Back to Shopping at NorthernBrewer.com

I think I need 2.5gal batches!

I’m rapidly coming to the conclusion that a 1 gal small batch is insufficient, even when it’s just me drinking, and I don’t want it to always be just me. However, I still think the 5 gal is too much. The current plan I’m kicking around in my head is to get a 3 gal carboy and do half-batches with the 5 gal kits…that will open up many more recipe choices as well. However, I’m a little worried about how well the remaining half will keep. Can I freeze everything? I would guess the specialty grains (I’m doing extract brewing for now) would be the biggest problem?

i have 3 - 3 gallon better bottles. They hold 3 gallons with a little head room (i use a blow off assembly for the first few days - only had one make it into the tube so far). what you could do is just double or triple everything from 1 gallon batches with no leftovers. Or make the 5 gallon batch and split it into 2 fermenters.

How long does it take you to go through 2 cases? Because most home brews will keep at cellar temps. A 5-gal batch is essentially 2 cases.

I’m in the same boat as the OP. I am making 1.67-gallon batches (1/3 of a standard 5-gallon batch).

One solution is not to buy kits, just buy the ingredients you need. But everything will keep for a while, so you can still buy and store ingredients of you prefer. Uncrushed grains will keep for a year or so at cellar temperatures. Hops will last for several years in the freezer. Dry yeast keeps for a couple of years in a refrigerator. Any liquid yeast only lasts for about 8 months from the date of manufacture. I tend to go with dry yeast more these days for this reason.

The best thing to do would be just to buy a very small amount of ingredients so that you can always use fresh stuff. Of course… I’ve got a lot of ingredients that I’ve accumulated for many years. Does beer quality suffer as a result? You bet your batootie it does. One of these years I’ll throw everything out and just start over fresh. It is worthwhile to get your ingredients as fresh as possible. But will they keep for a little while? For a year? Yeah, they will.

What about crushed grains? I’ve generally purchased crushed grains on the assumption that the fancy grain mill at the store does a better job than I do by whacking a bag of grain with a rolling pin. :slight_smile:

Crushed grains will go stale a lot faster. I don’t store my grains crushed so I cannot say how long this takes exactly, but imagine how long an opened box of corn flakes will last as compared to an unopened box. Maybe a couple of months? Not any longer than that. Perhaps if you vacuum sealed them, they would last longer… but who wants to go through that kind of trouble.

It all depends on exposure to air and humidity. Uncrushed grain will stay good pretty much indefinitely if it is stored in a sealed container.

That’s about what I thought. Oh, well. I’m not opposed to vacuum sealing if that will do the trick, and it’s certainly cheaper than a grain mill. Worst case scenario, I toss the occasional few ounces of grain on someone’s compost heap. :slight_smile:

A follow up to Dave’s post.

I’m with you on smaller batches. My only problems is yeast. What I tend to do two batches and split the yeast between them.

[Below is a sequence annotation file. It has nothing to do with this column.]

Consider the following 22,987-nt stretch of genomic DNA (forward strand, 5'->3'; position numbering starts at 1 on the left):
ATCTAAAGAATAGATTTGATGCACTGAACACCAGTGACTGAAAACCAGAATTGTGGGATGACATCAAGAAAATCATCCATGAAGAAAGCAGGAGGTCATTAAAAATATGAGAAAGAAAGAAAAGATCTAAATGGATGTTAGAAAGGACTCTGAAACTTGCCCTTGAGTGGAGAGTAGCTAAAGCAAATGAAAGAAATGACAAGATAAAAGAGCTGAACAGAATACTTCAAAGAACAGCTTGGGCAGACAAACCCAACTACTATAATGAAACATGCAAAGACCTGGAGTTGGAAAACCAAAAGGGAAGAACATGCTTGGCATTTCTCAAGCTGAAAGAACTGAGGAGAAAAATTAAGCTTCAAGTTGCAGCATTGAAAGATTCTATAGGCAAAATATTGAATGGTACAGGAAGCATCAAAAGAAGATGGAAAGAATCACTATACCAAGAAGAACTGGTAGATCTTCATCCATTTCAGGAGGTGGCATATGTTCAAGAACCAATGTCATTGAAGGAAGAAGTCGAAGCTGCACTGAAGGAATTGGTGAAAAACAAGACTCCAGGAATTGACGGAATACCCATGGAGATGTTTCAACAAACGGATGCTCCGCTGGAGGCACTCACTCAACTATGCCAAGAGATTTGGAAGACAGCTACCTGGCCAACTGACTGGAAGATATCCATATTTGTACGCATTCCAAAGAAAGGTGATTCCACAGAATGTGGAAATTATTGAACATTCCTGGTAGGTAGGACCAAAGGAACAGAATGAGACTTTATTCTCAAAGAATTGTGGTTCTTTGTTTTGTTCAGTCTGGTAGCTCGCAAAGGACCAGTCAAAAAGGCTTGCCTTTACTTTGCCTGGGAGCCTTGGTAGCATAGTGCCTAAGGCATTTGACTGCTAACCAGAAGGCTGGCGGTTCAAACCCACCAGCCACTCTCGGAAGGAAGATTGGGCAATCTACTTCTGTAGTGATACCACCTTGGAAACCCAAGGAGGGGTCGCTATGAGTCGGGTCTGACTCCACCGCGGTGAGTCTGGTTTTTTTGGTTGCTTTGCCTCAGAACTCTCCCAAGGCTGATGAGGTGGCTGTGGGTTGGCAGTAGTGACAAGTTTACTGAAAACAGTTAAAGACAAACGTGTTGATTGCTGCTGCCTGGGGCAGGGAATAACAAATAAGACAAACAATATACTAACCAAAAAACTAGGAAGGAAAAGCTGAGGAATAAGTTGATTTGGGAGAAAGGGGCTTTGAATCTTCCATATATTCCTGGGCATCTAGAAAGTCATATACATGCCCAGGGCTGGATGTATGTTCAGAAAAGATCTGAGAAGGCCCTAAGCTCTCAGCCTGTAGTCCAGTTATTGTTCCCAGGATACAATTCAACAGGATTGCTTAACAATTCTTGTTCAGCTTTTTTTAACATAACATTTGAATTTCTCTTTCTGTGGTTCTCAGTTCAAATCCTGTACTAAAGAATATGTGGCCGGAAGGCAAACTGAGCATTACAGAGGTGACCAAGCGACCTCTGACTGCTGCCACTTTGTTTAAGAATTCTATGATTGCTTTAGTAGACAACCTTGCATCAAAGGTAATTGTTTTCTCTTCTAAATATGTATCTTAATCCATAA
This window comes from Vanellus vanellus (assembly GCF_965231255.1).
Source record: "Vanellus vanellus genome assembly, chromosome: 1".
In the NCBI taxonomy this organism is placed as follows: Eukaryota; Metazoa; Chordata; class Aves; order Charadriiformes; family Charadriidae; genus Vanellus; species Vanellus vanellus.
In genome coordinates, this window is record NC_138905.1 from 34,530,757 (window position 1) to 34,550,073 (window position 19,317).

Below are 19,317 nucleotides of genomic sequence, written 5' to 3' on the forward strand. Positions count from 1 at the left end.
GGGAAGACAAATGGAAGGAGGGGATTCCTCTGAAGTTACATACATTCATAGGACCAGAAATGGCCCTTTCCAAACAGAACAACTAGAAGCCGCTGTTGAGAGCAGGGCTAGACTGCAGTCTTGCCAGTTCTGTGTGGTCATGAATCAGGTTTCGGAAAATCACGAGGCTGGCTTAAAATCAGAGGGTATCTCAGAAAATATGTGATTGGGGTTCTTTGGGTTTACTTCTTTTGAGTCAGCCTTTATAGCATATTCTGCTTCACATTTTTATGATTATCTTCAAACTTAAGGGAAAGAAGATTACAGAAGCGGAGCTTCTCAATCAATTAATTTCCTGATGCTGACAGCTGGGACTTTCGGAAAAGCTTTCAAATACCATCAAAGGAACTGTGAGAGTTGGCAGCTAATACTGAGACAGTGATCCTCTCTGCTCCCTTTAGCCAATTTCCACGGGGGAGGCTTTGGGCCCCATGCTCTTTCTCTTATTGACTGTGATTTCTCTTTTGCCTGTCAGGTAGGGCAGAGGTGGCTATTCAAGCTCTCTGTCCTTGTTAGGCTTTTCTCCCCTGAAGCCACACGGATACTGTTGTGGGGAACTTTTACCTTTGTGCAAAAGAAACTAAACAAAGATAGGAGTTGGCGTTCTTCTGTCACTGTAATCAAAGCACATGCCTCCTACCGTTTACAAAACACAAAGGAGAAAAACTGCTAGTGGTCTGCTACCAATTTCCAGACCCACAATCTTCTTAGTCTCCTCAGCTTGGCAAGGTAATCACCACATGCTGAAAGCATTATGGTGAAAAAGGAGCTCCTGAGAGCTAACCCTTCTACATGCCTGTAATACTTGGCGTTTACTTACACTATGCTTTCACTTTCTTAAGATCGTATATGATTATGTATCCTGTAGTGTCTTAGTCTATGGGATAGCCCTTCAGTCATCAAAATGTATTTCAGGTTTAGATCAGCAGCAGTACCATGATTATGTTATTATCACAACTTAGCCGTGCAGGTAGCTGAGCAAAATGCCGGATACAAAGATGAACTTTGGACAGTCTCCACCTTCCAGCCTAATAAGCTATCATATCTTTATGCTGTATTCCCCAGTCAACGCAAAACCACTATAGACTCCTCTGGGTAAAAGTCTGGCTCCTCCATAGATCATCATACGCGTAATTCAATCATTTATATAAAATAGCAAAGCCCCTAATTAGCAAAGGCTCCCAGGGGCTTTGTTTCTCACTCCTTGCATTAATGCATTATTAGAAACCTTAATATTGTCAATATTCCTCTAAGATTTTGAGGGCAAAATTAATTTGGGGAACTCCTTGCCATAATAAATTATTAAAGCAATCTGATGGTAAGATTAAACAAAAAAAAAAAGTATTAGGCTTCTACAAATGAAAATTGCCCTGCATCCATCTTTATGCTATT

Question: Can you use half of a package of dry yeast and then freeze the other half? What about liquid yeast (especially White Labs)?

Thanks,
Rafal

[quote=“Adso of Sierpc”]A follow up to Dave’s post.

I’m with you on smaller batches. My only problems is yeast. What I tend to do two batches and split the yeast between them.

Question: Can you use half of a package of dry yeast and then freeze the other half? What about liquid yeast (especially White Labs)?

Thanks,
Rafal[/quote]

I see no reason why you couldn’t freeze half a packet of dry yeast. I’d put fold the packet over a couple times and stick it in a ziplock bag. I have an extra packet of dry yeast in the freezer right now.

Liquid would probably be more of an issue since a lot of it comes in smack packs that are not really re-sealable. I would imagine the White Labs would be alright though. You may have to do a starter after freezing liquid yeast though.

You can use half a pack of yeast. But do not freeze it. Freezing can kill it. Refrigeration is appropriate.

A vial/pack of liquid yeast is just about the right amount for a 2.5-3 gallon batch of ale, since it is about half what you want for a 5 gallon batch, depending on the gravity.

For my small batches with White Labs yeast, personally I use half a vial but I make a starter. If I was in a hurry I might just throw the whole vial in and skip the starter, but this is still risky. I prefer to use dry yeast as often as possible, then I can use a half a pack without a starter and it’s just a lot easier. All kept in the refrigerator – do not freeze.

you can buy a very small amount of ingredients because its work nice sometimes.

I guess I should research the cost of buying individual ingredients vs. the kits. Of course, if I can keep the unused half of the 5 gal kit for, say, six months…then I’m good…but I’m betting the crushed grain might be an issue.

It’s not a space issue, so doing the 5 gal kits in double batches doesn’t help…and sure, I can go through a couple cases but the thing is, at least right now while I’m experimenting, I want to brew every couple weeks, something different. At 5 gal amounts, I can see that adding up quickly.

Back to Shopping at NorthernBrewer.com